BP Plc’s $20 billion oil spill fund, established at the request of U.S. President Barack Obama, may not stop more than 230 lawsuits filed by people and businesses harmed by the worst environmental disaster in U.S. history, a judge said.
U.S. District Judge Carl Barbier said while BP’s new fund is a welcome step, he believes some spill damage claims won’t be resolved through either the interim-claims process BP has set up under the Oil Pollution Act of 1990 or by the panel of mediators, led by Ken Feinberg, appointed by Obama to administer the fund.
“Hopefully, everybody will be satisfied through the OPA 90 claims process, and nobody will end up in court,” lawyer Steve Herman, who represents multiple hotels and fishing industry workers, told Barbier yesterday at a hearing in federal court in New Orleans.
“I’m not as optimistic as you,” Barbier told Herman and more than 75 other lawyers for fishermen, seafood processors, property owners and tourism-related businesses suing BP.
Barbier said judges will be required to decide which damage claims are too “remote” from the oil spill to be legally valid. According to data compiled by Bloomberg, litigation against BP and other companies involved in the Gulf spill now extends beyond the Gulf Coast, including cases filed in Kentucky, South Carolina and Alaska.
Up the Chain
“It could be geographic remoteness or legal remoteness,” Barbier said. “It’ll be about where the line is drawn up the chain.”
U.S. Justice Department lawyers, in a June 10 filing made public yesterday, urged a panel of judges to gather all the federal court suits before a single judge in New Orleans for pre-trial proceedings. The government didn’t identify the judge. BP officials have asked that the cases be sent to U.S. District Judge Lynn Hughes in Houston.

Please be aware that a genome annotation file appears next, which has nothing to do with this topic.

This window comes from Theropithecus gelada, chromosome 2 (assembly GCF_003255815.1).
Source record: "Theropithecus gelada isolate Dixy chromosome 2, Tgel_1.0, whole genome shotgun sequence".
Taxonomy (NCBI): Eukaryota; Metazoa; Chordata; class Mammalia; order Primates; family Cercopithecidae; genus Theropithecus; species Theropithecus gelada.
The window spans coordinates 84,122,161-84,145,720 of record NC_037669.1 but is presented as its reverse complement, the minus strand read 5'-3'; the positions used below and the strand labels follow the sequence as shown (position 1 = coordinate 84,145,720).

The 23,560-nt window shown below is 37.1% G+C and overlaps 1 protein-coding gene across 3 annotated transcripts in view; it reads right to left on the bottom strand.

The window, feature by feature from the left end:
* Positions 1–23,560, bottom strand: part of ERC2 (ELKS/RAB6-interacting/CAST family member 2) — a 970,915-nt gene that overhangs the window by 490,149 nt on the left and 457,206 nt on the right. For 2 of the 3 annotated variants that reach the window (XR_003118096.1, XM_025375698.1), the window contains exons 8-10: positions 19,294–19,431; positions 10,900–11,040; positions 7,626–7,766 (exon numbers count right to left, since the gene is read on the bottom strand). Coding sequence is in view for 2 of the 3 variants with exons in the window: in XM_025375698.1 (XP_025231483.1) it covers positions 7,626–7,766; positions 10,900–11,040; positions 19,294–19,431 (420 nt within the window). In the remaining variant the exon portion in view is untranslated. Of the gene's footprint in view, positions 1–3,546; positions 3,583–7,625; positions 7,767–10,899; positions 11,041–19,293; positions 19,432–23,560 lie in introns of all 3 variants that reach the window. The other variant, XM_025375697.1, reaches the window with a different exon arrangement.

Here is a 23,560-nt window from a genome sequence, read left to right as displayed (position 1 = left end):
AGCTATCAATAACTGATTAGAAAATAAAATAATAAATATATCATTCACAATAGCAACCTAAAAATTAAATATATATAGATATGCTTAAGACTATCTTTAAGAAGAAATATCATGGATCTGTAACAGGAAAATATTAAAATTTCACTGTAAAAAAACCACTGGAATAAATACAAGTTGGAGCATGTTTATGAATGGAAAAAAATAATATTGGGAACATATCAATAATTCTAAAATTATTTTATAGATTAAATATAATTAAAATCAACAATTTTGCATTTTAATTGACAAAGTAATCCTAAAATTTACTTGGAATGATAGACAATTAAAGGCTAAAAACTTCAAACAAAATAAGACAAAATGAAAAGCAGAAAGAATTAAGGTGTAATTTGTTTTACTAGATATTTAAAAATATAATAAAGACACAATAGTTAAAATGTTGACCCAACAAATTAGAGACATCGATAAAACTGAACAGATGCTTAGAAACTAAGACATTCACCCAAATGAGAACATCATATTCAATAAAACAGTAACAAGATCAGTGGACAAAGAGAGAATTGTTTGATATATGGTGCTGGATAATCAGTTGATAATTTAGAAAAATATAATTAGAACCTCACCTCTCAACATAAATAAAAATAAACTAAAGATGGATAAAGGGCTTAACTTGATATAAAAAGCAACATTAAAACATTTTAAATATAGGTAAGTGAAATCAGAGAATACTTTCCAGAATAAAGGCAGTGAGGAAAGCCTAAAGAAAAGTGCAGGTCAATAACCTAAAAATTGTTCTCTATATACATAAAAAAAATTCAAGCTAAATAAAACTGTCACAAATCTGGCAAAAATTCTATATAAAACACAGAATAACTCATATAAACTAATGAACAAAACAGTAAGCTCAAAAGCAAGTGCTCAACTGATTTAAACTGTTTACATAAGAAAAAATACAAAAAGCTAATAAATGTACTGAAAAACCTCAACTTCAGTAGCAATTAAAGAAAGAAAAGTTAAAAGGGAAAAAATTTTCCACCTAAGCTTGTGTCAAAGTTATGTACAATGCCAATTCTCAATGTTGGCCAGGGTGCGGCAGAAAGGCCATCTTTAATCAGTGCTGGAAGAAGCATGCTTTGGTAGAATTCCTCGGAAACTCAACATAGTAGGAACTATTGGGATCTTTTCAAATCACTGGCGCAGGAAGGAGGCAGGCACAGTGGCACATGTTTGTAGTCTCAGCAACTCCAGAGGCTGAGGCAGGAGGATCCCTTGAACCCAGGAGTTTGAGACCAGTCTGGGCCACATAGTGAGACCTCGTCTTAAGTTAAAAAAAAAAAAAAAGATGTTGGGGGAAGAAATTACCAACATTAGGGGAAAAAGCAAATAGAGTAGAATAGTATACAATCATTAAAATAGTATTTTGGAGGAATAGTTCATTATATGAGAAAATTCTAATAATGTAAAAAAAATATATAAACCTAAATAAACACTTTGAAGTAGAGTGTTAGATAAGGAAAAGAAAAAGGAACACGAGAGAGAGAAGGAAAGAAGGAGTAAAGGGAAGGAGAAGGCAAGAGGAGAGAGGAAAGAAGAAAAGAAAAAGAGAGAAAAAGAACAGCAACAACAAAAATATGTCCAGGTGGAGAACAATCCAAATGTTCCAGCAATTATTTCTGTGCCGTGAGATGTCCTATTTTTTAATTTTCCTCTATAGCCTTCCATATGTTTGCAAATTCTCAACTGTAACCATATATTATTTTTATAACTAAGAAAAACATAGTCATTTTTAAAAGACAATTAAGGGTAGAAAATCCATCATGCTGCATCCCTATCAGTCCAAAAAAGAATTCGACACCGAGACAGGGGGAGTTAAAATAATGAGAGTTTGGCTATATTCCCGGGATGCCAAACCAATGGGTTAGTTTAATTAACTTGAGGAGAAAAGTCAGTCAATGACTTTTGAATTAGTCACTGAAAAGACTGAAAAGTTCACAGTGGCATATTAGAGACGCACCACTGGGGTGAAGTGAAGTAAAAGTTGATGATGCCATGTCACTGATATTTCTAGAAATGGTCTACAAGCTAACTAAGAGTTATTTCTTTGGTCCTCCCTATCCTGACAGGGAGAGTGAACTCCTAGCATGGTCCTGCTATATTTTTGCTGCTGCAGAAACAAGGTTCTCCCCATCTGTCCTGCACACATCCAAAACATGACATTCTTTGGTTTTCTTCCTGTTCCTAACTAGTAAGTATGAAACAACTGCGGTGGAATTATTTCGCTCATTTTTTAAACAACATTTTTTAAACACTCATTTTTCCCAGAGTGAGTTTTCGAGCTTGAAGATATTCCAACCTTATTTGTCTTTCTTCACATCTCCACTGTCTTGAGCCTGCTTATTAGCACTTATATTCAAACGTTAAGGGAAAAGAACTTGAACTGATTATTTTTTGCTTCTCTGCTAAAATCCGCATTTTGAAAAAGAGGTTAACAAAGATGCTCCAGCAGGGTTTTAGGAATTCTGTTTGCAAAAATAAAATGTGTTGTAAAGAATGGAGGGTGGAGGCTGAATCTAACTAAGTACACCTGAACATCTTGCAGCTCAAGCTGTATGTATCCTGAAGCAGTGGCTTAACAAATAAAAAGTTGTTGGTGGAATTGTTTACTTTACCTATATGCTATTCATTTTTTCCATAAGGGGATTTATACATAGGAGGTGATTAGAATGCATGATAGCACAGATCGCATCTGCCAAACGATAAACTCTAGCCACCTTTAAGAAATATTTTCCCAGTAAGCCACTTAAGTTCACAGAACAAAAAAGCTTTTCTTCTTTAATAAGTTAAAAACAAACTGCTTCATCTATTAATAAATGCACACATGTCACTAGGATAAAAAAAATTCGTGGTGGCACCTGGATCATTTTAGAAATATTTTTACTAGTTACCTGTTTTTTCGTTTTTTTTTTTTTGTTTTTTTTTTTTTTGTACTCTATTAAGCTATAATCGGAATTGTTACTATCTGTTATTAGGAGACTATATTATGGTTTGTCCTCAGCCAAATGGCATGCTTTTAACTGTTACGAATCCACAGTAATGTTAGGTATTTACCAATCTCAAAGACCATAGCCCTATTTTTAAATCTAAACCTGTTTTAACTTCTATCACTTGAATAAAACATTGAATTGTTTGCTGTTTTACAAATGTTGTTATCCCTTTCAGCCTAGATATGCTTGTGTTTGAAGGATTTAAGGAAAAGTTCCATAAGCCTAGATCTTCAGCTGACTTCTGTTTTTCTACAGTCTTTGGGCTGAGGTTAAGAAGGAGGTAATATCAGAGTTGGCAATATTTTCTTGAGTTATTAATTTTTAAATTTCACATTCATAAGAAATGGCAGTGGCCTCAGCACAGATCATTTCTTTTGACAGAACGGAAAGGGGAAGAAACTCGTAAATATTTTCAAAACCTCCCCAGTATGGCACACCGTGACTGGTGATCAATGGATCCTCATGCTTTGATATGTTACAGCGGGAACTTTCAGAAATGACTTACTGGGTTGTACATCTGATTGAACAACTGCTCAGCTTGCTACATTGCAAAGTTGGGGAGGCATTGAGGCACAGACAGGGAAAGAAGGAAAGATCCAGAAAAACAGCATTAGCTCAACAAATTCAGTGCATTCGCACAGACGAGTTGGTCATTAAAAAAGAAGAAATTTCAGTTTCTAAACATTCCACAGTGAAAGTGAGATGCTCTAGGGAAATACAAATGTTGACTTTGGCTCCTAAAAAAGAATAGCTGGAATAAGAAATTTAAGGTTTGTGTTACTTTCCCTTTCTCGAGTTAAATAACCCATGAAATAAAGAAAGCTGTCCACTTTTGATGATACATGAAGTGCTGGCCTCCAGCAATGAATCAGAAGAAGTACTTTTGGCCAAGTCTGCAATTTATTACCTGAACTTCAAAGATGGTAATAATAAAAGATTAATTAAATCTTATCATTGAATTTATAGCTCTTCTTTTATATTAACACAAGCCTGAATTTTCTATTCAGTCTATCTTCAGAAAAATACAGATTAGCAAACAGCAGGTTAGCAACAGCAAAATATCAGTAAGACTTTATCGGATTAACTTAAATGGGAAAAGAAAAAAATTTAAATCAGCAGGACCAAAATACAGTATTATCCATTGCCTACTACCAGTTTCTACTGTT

New Orleans “is centrally located and is geographically closest to the key events giving rise to liability in these matters,” U.S. lawyers said in the nine-page filing.
Most of the at least 232 cases filed in state and federal courts so far against London-based BP are proposed class actions representing potentially thousands of commercial fishermen, shrimpers, seafood processors, property owners and tourism-related businesses harmed by the spill, the largest in U.S. history.
The company also faces wrongful-death suits brought by the families of workers killed in the April 20 explosion of the Deepwater Horizon drilling rig. On June 2, Credit Suisse Group AG estimated that the combined cleanup, restoration and litigation costs of the spill may top $37 billion.
“BP continues to believe that the federal district court in Houston will provide the most convenient location for all of the related cases, and has the judicial resources and experience necessary to properly manage a large and complex group of cases,” Robert Wine, a company spokesman, said in an e-mailed statement.